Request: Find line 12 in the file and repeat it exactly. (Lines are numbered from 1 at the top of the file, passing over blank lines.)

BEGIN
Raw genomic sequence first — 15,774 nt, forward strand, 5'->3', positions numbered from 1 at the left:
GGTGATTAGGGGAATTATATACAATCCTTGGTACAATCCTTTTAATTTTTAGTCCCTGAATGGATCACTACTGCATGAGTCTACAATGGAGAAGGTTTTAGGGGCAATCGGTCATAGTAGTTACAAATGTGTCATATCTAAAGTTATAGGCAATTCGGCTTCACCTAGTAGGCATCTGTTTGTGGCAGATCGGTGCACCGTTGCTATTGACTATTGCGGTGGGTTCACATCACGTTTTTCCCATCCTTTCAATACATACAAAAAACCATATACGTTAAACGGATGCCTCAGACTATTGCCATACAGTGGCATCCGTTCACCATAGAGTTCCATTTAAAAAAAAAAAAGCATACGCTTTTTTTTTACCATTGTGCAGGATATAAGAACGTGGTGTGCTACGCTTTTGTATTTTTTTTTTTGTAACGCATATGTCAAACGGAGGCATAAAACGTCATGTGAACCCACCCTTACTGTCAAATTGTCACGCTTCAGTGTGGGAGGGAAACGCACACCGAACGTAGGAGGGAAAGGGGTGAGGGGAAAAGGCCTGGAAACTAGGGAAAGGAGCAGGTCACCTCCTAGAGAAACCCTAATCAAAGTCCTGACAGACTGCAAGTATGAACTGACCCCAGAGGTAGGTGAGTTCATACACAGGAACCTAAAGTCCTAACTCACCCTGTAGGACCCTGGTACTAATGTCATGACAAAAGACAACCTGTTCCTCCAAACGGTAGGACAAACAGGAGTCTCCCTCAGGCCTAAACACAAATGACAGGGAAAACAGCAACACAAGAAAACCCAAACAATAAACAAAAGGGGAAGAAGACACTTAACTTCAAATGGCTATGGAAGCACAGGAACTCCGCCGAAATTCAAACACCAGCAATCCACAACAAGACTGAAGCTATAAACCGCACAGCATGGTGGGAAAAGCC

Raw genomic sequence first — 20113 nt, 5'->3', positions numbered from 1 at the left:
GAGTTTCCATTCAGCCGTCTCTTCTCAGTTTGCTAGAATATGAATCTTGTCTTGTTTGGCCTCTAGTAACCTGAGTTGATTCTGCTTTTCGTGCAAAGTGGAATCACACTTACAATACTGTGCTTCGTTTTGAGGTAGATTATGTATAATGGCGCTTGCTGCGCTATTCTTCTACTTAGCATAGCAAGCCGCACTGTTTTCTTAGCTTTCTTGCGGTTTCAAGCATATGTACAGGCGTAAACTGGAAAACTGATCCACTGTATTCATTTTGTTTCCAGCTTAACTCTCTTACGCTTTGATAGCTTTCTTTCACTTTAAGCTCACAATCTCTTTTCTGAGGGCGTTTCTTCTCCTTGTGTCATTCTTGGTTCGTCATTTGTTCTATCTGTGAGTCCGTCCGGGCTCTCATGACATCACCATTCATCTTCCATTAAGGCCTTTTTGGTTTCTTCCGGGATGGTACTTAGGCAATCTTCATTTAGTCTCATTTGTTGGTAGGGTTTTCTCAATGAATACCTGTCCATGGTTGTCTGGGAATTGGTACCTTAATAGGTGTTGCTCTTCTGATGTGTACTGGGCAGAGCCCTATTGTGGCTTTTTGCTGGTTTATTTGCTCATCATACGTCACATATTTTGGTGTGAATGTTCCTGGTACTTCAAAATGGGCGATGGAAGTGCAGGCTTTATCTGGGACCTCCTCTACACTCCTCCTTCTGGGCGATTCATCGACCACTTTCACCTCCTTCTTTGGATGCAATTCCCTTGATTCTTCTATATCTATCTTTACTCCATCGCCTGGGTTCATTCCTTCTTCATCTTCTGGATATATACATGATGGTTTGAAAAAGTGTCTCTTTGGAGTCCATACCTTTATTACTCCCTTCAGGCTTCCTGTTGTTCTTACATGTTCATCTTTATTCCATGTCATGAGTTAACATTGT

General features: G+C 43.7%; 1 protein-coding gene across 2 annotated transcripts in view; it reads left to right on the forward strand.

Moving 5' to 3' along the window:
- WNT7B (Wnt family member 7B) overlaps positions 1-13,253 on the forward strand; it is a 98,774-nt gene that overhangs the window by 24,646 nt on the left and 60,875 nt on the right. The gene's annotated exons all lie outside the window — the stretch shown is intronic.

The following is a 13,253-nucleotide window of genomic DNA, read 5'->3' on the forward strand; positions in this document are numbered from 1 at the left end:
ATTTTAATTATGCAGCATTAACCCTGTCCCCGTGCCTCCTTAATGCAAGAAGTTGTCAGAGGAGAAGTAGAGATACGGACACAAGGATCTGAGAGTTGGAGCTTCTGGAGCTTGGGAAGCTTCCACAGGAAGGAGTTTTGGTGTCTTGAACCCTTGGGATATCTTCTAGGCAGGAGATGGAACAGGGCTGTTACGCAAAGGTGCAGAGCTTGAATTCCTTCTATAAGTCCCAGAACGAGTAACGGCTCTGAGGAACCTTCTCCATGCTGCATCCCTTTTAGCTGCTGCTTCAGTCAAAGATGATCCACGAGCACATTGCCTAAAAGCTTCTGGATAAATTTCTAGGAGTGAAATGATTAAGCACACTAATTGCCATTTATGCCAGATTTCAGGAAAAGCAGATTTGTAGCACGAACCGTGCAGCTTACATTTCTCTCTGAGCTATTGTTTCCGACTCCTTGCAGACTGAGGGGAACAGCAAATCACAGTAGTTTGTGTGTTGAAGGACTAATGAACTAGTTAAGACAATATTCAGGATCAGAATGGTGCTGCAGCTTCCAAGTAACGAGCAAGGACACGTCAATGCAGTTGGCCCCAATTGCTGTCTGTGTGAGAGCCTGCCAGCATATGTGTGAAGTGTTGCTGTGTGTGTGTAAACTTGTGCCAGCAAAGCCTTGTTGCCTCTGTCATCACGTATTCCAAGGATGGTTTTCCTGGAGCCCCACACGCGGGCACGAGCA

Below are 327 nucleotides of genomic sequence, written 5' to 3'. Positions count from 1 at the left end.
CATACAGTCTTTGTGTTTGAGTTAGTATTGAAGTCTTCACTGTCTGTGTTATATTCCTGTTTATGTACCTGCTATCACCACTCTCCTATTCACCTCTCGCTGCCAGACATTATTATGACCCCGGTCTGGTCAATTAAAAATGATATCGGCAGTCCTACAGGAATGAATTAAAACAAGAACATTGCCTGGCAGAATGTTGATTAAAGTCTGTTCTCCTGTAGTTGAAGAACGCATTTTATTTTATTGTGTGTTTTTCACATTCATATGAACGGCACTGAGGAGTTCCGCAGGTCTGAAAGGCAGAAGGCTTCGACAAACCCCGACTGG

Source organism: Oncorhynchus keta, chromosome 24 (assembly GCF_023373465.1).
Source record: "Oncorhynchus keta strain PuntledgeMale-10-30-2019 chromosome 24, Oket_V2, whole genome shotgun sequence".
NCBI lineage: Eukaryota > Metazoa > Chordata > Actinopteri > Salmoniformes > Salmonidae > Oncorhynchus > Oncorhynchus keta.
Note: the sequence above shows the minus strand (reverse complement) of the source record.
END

Source organism: Oncorhynchus keta, chromosome 24 (assembly GCF_023373465.1).